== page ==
Chris G's Moving Story

On my last post I mentioned our Morgantown friend Chris G, and his "general category" moving story. His story didn't refer to moving children to a new place, or even how he was traumatized as a youngster by a big move. His story was more about the mechanics (and more specifically, packing) of moving.

His story takes place in 2004, not long after Chris and his wife moved to Morgantown. They moved there not long after we did, and we always enjoyed being around them. They have all kinds of interesting stories of travel and adventure, and Chris also did interesting things such as Civil War reenactments, etc. They are also some of the greenest people that I know, and have recently worked on renovating an old house in a very Eco-friendly style.

But I'm off track here. Not long after they moved, Chris took a flight to New York City for a business trip. Unfortunately, while he was there, he threw his back out and then found himself lying on his hotel bed for quite some time until he could get himself back to Morgantown. While lying on the bed, he happened to glance over at his duffel bag, and noticed that one of the pockets looked kind of bulky. He figured that this was something left over from the recent move, as they had used their duffel bags to pack various and sundry items in. He figured that it was something that had escaped the unpacking, so pulled himself over (inch by inch, as he tells it) to the duffel to explore the mystery item.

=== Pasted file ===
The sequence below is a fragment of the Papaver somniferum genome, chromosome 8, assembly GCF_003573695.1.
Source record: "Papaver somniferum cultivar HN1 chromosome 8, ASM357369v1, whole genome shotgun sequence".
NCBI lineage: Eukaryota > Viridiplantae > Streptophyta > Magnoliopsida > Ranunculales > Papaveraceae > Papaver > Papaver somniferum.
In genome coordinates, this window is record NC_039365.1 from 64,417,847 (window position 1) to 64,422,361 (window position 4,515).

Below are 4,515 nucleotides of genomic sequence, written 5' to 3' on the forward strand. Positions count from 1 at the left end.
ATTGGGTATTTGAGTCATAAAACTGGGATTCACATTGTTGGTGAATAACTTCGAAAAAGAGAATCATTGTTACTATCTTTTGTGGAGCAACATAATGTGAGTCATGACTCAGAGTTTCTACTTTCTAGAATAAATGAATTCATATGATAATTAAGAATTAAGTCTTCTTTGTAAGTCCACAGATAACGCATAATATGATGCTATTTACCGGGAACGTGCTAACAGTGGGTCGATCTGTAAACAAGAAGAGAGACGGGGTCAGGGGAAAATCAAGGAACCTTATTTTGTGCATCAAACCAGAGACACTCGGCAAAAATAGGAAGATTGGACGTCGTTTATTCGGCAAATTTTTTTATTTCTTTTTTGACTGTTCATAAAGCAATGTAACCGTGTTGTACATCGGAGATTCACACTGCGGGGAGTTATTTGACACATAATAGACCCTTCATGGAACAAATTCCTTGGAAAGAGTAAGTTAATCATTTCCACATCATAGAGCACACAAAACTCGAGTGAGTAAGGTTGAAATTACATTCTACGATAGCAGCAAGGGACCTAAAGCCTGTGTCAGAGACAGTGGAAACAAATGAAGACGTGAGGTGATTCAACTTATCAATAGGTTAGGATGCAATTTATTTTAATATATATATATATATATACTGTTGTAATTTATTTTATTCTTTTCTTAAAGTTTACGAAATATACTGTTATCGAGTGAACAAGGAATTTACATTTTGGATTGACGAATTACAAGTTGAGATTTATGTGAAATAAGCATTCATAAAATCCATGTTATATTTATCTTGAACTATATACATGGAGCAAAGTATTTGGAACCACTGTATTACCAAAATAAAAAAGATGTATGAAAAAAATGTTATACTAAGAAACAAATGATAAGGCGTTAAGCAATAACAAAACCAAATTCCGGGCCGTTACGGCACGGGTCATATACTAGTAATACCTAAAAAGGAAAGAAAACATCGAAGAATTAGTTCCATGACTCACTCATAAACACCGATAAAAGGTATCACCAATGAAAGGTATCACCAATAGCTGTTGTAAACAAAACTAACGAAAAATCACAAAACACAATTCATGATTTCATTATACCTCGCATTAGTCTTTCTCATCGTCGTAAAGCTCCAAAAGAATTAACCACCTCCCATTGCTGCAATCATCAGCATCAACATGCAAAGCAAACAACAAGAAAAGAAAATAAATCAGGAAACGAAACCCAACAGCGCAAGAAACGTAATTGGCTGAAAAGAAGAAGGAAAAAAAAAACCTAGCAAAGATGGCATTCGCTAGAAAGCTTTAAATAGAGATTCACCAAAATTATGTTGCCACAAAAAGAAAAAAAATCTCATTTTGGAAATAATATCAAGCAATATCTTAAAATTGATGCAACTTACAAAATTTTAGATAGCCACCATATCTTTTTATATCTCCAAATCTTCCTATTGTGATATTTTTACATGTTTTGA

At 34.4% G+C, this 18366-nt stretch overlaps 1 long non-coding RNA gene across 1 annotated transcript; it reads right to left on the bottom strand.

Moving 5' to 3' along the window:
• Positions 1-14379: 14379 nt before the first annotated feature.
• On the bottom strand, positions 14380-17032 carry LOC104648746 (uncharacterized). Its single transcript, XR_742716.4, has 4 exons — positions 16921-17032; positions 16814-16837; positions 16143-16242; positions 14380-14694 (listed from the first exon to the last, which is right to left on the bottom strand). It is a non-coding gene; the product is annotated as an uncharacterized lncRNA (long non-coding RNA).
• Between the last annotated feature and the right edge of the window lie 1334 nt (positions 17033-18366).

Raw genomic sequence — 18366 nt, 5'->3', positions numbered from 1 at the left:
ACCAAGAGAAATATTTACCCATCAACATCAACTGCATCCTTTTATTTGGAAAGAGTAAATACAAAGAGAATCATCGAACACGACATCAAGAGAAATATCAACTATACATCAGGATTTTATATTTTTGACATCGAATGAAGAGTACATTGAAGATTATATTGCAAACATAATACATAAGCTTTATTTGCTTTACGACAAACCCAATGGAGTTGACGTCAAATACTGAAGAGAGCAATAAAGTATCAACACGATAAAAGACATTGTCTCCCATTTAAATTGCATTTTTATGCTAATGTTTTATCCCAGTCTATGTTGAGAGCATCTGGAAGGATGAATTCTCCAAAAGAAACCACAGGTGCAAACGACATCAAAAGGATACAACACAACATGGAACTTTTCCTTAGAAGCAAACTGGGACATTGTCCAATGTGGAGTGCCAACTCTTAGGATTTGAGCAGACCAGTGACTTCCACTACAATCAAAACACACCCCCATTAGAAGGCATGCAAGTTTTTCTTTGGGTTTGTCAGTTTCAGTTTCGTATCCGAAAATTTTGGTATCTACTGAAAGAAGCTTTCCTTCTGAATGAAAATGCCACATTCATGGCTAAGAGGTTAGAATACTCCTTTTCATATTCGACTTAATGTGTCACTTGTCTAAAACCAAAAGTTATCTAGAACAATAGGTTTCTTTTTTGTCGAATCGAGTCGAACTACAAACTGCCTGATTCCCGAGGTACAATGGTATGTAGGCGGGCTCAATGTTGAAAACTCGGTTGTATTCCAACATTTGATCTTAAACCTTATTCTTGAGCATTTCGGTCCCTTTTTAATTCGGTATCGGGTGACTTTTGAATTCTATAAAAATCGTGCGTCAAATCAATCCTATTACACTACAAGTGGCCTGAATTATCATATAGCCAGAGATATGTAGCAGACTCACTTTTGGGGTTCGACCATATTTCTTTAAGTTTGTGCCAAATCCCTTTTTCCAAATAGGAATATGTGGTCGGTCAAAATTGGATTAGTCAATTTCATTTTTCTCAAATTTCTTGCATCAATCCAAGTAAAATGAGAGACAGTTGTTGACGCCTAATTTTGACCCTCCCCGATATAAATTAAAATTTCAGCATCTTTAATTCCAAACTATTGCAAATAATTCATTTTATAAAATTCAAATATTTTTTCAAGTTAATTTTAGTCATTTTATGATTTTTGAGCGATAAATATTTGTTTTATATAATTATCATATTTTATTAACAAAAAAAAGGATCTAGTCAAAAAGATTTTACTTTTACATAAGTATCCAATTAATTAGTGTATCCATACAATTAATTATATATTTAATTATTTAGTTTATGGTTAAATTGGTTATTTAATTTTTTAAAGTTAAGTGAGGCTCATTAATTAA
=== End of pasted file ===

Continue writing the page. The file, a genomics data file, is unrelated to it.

Lo and behold, it was a leftover moving item - it was five pounds of gunpowder that was intended to be used for one of his Civil War reenactments. The very same five pounds of gunpowder that he had walked through airport security with just the day before.

Now he had a real enigma on his hands. He knew he obviously couldn't take the gunpowder back to the airport again, so he had to get rid of it. His first thought was to pour it down the toilet, but of course didn't want the gunpowder residue on his in case he went through one of those security machines that checks for those kinds of things. (You know, the kind where they put you in this shower-sized compartment and blow air on you to see if any explosive particles fly around in the blowing.)

His second thought was to find a dumpster in a back alley. However, once he painfully hobbled outside his hotel there in Madison Square Garden and dropped his contraband in one, he remembered the 2004 National Republican Convention being held just across the street (with that year's platform being A Safer World and a More Hopeful America), and that made him rethink that decision.

Here's where the story gets a little fuzzy for me in the details, but I know the ending had to do something with him crawling into the dumpster to retrieve the gunpowder, and then finding some place far, far away to get rid of it.

The moral of this story? Well, to check all of your moving vessels before you take them on airplanes.

Or perhaps to not buy gunpowder - ever.

Bob  – (30 March 2009 at 14:50)  

Well, you see, Officer...

Oh, I can think of so many unhappy endings for this story!

Sandra  – (31 March 2009 at 13:56)  

Sweet Julie,
what a good writer/story teller you are!
Looking forward to spending more time together...

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